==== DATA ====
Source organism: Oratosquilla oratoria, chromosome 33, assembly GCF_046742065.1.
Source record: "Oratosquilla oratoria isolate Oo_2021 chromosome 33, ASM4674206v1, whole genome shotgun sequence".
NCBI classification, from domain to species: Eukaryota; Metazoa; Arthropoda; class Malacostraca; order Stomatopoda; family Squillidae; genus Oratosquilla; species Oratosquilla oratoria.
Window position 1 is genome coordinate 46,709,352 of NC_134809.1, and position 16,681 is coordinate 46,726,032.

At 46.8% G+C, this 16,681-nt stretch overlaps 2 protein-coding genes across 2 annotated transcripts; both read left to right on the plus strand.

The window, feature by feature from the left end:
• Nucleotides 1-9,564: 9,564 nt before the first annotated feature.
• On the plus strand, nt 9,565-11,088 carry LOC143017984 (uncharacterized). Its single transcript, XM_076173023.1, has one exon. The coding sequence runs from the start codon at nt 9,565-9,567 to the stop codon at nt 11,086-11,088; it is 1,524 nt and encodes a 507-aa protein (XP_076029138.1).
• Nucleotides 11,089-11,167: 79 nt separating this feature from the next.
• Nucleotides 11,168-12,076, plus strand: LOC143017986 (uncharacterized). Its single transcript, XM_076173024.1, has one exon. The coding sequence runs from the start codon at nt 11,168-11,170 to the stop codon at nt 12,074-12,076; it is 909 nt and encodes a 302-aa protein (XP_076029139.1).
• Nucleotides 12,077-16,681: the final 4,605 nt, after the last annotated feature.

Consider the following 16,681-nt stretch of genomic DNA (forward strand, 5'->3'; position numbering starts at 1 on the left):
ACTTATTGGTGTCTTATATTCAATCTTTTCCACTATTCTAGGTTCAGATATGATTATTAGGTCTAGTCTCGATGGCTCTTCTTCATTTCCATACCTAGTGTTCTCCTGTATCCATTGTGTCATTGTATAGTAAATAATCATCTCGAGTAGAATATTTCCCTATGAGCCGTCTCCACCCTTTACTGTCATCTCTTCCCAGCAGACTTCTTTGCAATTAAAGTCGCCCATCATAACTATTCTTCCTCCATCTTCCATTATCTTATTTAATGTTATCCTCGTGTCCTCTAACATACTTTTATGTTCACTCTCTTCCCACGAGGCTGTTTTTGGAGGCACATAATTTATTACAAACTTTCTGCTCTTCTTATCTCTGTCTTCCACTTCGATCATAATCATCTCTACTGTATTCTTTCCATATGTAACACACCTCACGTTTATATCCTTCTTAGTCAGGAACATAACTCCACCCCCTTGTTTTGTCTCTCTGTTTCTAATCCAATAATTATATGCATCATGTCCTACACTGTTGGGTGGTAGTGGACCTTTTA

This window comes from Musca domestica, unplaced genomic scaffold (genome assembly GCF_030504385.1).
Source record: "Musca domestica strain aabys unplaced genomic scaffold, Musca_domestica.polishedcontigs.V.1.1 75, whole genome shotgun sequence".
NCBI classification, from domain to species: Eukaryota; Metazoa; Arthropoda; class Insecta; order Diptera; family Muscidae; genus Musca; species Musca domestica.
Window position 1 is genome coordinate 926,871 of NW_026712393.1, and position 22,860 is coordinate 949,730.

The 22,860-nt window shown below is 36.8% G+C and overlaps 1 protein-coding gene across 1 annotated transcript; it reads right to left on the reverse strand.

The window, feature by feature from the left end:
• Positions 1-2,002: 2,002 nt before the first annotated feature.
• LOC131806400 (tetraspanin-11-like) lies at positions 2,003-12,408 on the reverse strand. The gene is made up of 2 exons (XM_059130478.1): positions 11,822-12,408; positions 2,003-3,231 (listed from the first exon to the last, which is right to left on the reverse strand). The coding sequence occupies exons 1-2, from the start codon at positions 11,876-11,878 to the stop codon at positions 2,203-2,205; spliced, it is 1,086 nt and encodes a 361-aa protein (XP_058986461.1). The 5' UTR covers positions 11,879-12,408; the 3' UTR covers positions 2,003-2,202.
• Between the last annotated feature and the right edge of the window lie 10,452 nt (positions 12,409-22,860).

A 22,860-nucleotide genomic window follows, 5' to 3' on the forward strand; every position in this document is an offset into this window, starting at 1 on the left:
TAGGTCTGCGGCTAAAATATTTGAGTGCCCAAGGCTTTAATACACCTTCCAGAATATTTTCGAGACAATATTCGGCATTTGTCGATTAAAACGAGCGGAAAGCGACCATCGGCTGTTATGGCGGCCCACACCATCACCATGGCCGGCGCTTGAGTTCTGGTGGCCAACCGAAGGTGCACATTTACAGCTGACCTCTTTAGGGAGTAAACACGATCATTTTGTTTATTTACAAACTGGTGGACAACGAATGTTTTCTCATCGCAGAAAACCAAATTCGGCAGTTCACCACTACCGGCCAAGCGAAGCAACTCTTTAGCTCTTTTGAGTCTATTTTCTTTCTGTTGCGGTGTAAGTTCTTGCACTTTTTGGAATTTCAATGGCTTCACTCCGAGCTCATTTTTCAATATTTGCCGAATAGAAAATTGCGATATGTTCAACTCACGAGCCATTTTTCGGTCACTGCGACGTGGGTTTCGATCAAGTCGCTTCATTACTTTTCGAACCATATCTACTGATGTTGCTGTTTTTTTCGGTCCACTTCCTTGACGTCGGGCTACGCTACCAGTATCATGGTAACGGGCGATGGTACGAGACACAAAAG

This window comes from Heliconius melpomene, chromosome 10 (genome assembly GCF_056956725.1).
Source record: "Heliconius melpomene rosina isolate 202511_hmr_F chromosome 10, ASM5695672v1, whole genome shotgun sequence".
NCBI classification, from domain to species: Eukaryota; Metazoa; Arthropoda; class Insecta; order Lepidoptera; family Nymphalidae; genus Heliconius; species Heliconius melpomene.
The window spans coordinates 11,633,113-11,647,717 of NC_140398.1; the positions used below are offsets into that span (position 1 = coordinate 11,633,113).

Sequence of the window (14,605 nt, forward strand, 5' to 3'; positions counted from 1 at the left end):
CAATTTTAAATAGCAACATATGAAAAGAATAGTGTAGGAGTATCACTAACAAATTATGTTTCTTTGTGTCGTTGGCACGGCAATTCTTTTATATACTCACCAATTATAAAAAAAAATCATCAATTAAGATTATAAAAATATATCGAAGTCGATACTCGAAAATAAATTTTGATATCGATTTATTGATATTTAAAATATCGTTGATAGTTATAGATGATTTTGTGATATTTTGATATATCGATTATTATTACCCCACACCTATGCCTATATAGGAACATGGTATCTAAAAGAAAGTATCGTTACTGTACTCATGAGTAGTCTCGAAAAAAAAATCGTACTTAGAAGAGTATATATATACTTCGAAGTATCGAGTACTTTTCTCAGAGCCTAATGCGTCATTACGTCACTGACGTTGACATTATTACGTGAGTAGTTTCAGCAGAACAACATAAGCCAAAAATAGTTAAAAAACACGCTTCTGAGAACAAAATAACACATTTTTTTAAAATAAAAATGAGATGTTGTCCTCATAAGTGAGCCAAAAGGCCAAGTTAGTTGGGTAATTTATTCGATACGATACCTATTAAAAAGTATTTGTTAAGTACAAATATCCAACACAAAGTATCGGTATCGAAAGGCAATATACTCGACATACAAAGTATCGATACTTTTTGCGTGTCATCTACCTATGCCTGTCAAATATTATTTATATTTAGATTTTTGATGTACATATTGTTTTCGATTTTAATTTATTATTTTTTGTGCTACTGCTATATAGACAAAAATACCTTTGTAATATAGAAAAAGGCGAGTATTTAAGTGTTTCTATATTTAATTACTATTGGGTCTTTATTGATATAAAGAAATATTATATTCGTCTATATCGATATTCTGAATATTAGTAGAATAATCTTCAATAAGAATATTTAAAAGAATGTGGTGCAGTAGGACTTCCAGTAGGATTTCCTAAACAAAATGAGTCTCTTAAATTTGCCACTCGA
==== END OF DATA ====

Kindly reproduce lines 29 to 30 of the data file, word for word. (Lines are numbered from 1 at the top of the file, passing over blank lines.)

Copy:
Sequence of the window (14,605 nt, forward strand, 5' to 3'; positions counted from 1 at the left end):
CAATTTTAAATAGCAACATATGAAAAGAATAGTGTAGGAGTATCACTAACAAATTATGTTTCTTTGTGTCGTTGGCACGGCAATTCTTTTATATACTCACCAATTATAAAAAAAAATCATCAATTAAGATTATAAAAATATATCGAAGTCGATACTCGAAAATAAATTTTGATATCGATTTATTGATATTTAAAATATCGTTGATAGTTATAGATGATTTTGTGATATTTTGATATATCGATTATTATTACCCCACACCTATGCCTATATAGGAACATGGTATCTAAAAGAAAGTATCGTTACTGTACTCATGAGTAGTCTCGAAAAAAAAATCGTACTTAGAAGAGTATATATATACTTCGAAGTATCGAGTACTTTTCTCAGAGCCTAATGCGTCATTACGTCACTGACGTTGACATTATTACGTGAGTAGTTTCAGCAGAACAACATAAGCCAAAAATAGTTAAAAAACACGCTTCTGAGAACAAAATAACACATTTTTTTAAAATAAAAATGAGATGTTGTCCTCATAAGTGAGCCAAAAGGCCAAGTTAGTTGGGTAATTTATTCGATACGATACCTATTAAAAAGTATTTGTTAAGTACAAATATCCAACACAAAGTATCGGTATCGAAAGGCAATATACTCGACATACAAAGTATCGATACTTTTTGCGTGTCATCTACCTATGCCTGTCAAATATTATTTATATTTAGATTTTTGATGTACATATTGTTTTCGATTTTAATTTATTATTTTTTGTGCTACTGCTATATAGACAAAAATACCTTTGTAATATAGAAAAAGGCGAGTATTTAAGTGTTTCTATATTTAATTACTATTGGGTCTTTATTGATATAAAGAAATATTATATTCGTCTATATCGATATTCTGAATATTAGTAGAATAATCTTCAATAAGAATATTTAAAAGAATGTGGTGCAGTAGGACTTCCAGTAGGATTTCCTAAACAAAATGAGTCTCTTAAATTTGCCACTCGA